By Dayan Jayatilleka –
Two phenomena strike me as emblematic of the process carrying us from 2019 through 2020 to 2021.
Firstly, the new Ministry of Public Security which has a retired Rear-Admiral as Minister, has as its Secretary, a retired Major-General, the outgoing Chief of National Intelligence, who is currently a member of the Presidential Task Force for a Virtuous Etc. Society. This symbolizes the continuing, unprecedented process of the militarization of the state; a structural change that encases the 20th amendment and renders it something far more, and far worse, than a retrogression to the Jayewardene-era presidency.
Secondly, the cremation under the regime’s anti-Covid-19 protocols, of a twenty-day old infant born to a family of the Islamic faith; protocols which have not only evoked protest from the island’s Muslim community but also has been subject to critical scrutiny by UN Special rapporteurs as well as the UN’s Resident Representative in Colombo.
President Gotabaya’s reported outreach to his Maldivian counterpart to export the bodies of the Sri Lankan Covid-19 casualties of the Islamic faith for burial, smacks of religious apartheid. If it is bad to bury the bodies in Sri Lanka why is it good to do so in the Maldives? The Sri Lankan Muslims families of corona victims are given a choice: cremation or burial in exile. And where are the Catholic victims to be buried? Kerala?
So, on the one hand, we have the militarization of Public Security, including the control of the Police Force which is to be raised to one hundred thousand members, supplementing the ongoing (Chinese-style) “grid management” neighborhood and village-level system of intelligence gathering.
On the other hand, we have an insensitive policy about the dead bodies of Muslims; a policy that is not only heartless but also brainless, since the true story of the burning of the body of an infant, can generate waves of shock, horror, and outrage, across the Muslim community not only in Sri Lanka but also in the region and throughout the world, thereby breeding radicalization and extremism.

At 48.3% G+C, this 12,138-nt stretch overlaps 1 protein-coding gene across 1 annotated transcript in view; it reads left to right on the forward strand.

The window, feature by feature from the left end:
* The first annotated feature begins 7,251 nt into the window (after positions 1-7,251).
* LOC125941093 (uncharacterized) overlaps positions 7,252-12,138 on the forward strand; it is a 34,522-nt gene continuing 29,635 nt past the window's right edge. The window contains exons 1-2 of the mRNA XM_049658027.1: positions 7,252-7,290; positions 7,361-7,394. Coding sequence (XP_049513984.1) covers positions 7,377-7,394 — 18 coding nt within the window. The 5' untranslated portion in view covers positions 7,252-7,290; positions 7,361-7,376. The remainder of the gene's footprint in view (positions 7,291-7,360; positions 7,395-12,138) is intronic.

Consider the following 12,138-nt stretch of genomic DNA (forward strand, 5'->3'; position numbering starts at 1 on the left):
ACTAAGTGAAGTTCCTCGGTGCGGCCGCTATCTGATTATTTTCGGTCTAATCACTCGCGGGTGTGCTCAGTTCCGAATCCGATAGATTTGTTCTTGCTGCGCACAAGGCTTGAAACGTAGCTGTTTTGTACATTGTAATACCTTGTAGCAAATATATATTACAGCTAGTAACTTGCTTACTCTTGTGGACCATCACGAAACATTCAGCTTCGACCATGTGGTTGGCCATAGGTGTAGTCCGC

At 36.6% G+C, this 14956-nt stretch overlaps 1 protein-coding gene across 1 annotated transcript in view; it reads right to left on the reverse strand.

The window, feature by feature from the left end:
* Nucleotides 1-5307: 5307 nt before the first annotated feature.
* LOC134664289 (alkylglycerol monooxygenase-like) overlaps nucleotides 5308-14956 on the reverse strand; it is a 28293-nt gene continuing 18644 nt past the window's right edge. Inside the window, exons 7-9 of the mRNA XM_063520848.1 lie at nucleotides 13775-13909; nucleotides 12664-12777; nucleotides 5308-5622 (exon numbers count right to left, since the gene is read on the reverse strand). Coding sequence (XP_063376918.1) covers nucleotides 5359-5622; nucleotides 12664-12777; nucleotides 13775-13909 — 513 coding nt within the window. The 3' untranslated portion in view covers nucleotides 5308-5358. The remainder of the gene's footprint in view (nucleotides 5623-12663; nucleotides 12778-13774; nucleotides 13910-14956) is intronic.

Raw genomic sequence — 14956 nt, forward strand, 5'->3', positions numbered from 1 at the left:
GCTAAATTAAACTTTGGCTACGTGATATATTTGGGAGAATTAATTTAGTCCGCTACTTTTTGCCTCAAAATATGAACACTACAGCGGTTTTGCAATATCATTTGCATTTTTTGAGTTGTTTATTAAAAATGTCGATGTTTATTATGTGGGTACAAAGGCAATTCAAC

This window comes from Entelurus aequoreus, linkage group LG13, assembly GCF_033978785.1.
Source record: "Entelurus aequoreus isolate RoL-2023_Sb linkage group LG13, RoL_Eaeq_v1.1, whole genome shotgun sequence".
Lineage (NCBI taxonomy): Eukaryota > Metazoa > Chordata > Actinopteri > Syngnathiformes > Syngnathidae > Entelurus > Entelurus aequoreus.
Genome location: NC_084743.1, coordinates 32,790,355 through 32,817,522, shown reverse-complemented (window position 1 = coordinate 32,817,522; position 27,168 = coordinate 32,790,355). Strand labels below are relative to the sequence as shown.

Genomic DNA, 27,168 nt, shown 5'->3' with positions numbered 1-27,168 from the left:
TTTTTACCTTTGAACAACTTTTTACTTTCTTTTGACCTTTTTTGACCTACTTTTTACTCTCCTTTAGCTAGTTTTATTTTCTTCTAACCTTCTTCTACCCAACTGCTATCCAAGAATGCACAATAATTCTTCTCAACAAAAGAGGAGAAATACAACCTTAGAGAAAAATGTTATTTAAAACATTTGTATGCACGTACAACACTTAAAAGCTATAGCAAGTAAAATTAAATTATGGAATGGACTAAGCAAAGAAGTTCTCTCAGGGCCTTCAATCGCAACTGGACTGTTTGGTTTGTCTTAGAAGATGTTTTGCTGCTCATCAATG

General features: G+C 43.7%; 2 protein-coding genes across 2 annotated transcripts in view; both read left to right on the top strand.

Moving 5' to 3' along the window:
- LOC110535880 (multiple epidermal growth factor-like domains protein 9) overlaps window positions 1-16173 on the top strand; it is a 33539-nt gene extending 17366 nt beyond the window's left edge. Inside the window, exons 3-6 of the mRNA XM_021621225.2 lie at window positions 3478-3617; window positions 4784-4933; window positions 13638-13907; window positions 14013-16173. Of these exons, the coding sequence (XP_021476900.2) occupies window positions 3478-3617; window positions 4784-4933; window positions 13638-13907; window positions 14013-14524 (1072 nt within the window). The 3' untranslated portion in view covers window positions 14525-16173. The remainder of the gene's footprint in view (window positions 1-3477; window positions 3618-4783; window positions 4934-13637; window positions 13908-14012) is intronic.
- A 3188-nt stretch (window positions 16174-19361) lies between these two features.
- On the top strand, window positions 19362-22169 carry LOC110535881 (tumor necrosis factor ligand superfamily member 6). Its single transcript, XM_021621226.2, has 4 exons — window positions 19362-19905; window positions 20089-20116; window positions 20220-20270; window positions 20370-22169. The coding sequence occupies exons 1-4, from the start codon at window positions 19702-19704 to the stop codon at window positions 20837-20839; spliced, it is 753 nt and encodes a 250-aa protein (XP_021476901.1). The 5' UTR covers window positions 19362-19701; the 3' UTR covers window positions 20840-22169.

By all available evidence, the radicalization of Sri Lankan Muslim youth began with and as a response to the unprecedented, unchecked rise of Islamophobic movements and a campaign of violence starting with the “Dolahey karalla” campaign of 2012 and moving through the lethal violence of Aluthgama to the Ampara “infertility pills” agitational campaign.
This time, the regime’s brutal mentality as manifested in the incineration of dead bodies of Covid-19 victims including from Muslim and Christian families, has triggered civic resistance from the community, including the modern, educated, English-speaking strata and its women activists. One can only imagine what it must feel like to mosque-educated, imam-indoctrinated young men in poorer and more remote areas of the island.
Since Christchurch New Zealand impacted tragically upon Sri Lanka in 2019, one can only guess at the radicalizing and mobilizing effect this narrative must have on Muslims throughout the world and the negative impression that would be created in the global Islamic community, about Sinhala Buddhists or Buddhists in general.
Repeating but improving an old ‘magnet-and-wedge’ move of President Jayewardene in the days of Indian Foreign Secretary Romesh Bhandari, and successfully replayed by President Mahinda Rajapaksa’s brother Basil in the aftermath of the war in 2009 (when Delhi held Colombo’s IOUs), President Gotabaya (probably counseled by High Commissioner-designate Milinda Moragoda and his Pathfinders) seems to be using the magnet of geo-economic gain to attempt a recalibration of India’s geostrategic calculus regarding his regime and the relative priority of Tamil autonomy on the island.
Colombo supplements its geo-economic magnet with an ideological ‘regime affinity’ pitch, to pre-empt or deflect an Indo-US pincer, drive a wedge between Delhi and the Tamils, play the Indian card in Geneva in March 2021, and overrun the constitutional defenses of the Tamils’ ‘areas of historic habitation’.
The apparent Eastern Terminal/Northeastern Tamil trade-off may prove in retrospect a successful manipulation by Colombo, China’s partner in the Indian Ocean, of India’s “soft state” (Gunnar Myrdal), enabling the rollback or outflanking of the gains of the Indo-Lanka Accord of 1987– India’s buffer on the island’s North-East which includes Trincomalee– in exchange for a logistical toehold, dwarfed by China’s Port City footprint, on Colombo’s sea-front.
Prime Minister Mahinda Rajapaksa, a cannily pragmatic politician, is attempting to fast-track the Provincial Council elections under the existing laws and regulations, but the pro-GR ultranationalists wish to downsize the 13th amendment either through a new Constitution or constitutional amendment before the PC elections.
2021 could be the year of the new Constitution which declares Sri Lanka a Sinhala-Buddhist state and thereby attempts to dampen or divert the disaffection rising within the Sinhala community on economic, human rights and democracy issues, locking-in most of the Sinhala majority in a winning coalition of the ultranationalist Right, as in Israel. This could be cemented (a la Netanyahu) by flouting or overturning the land provisions of the 13th amendment, opening-up the ‘areas of historic habitation’ of the Tamils for Sinhala colonization and further relieving the pressure of Sinhala socioeconomic discontent.
President Gotabaya should settle for the implementation of the 13th amendment under Indian auspices rather than face the Biden-Harris administration on autonomy and accountability, given that Senator Biden’s plan for Iraq, a three-component federation with a weak central government, was dubbed ‘soft partition’.